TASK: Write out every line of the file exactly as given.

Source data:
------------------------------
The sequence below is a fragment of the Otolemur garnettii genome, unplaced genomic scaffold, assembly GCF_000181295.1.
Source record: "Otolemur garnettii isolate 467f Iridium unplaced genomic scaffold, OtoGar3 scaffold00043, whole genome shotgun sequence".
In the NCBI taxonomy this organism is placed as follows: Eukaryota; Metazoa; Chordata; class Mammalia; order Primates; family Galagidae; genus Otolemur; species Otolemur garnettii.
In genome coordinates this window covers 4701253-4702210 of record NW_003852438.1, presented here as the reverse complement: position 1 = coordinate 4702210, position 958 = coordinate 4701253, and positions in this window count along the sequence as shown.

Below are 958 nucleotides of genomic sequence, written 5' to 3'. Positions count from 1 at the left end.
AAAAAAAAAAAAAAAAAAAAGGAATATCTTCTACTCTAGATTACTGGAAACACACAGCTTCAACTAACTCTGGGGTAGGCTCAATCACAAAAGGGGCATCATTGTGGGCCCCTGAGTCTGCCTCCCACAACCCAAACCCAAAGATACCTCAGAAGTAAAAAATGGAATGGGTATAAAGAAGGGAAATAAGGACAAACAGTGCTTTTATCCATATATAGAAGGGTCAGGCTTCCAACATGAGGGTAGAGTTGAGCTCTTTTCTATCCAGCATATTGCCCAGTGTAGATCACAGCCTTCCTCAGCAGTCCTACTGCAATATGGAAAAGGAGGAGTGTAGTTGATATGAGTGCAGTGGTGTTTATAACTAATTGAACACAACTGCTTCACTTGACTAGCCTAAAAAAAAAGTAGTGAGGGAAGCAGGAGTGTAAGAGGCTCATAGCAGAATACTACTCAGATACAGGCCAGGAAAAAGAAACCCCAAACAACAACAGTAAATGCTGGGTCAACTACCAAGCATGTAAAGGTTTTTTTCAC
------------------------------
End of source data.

The sequence below is a fragment of the Otolemur garnettii genome, unplaced genomic scaffold, assembly GCF_000181295.1.
Source record: "Otolemur garnettii isolate 467f Iridium unplaced genomic scaffold, OtoGar3 scaffold00043, whole genome shotgun sequence".
In the NCBI taxonomy this organism is placed as follows: Eukaryota; Metazoa; Chordata; class Mammalia; order Primates; family Galagidae; genus Otolemur; species Otolemur garnettii.
In genome coordinates this window covers 4701253-4702210 of record NW_003852438.1, presented here as the reverse complement: position 1 = coordinate 4702210, position 958 = coordinate 4701253, and positions in this window count along the sequence as shown.

Below are 958 nucleotides of genomic sequence, written 5' to 3'. Positions count from 1 at the left end.
AAAAAAAAAAAAAAAAAAAAGGAATATCTTCTACTCTAGATTACTGGAAACACACAGCTTCAACTAACTCTGGGGTAGGCTCAATCACAAAAGGGGCATCATTGTGGGCCCCTGAGTCTGCCTCCCACAACCCAAACCCAAAGATACCTCAGAAGTAAAAAATGGAATGGGTATAAAGAAGGGAAATAAGGACAAACAGTGCTTTTATCCATATATAGAAGGGTCAGGCTTCCAACATGAGGGTAGAGTTGAGCTCTTTTCTATCCAGCATATTGCCCAGTGTAGATCACAGCCTTCCTCAGCAGTCCTACTGCAATATGGAAAAGGAGGAGTGTAGTTGATATGAGTGCAGTGGTGTTTATAACTAATTGAACACAACTGCTTCACTTGACTAGCCTAAAAAAAAAGTAGTGAGGGAAGCAGGAGTGTAAGAGGCTCATAGCAGAATACTACTCAGATACAGGCCAGGAAAAAGAAACCCCAAACAACAACAGTAAATGCTGGGTCAACTACCAAGCATGTAAAGGTTTTTTTCAC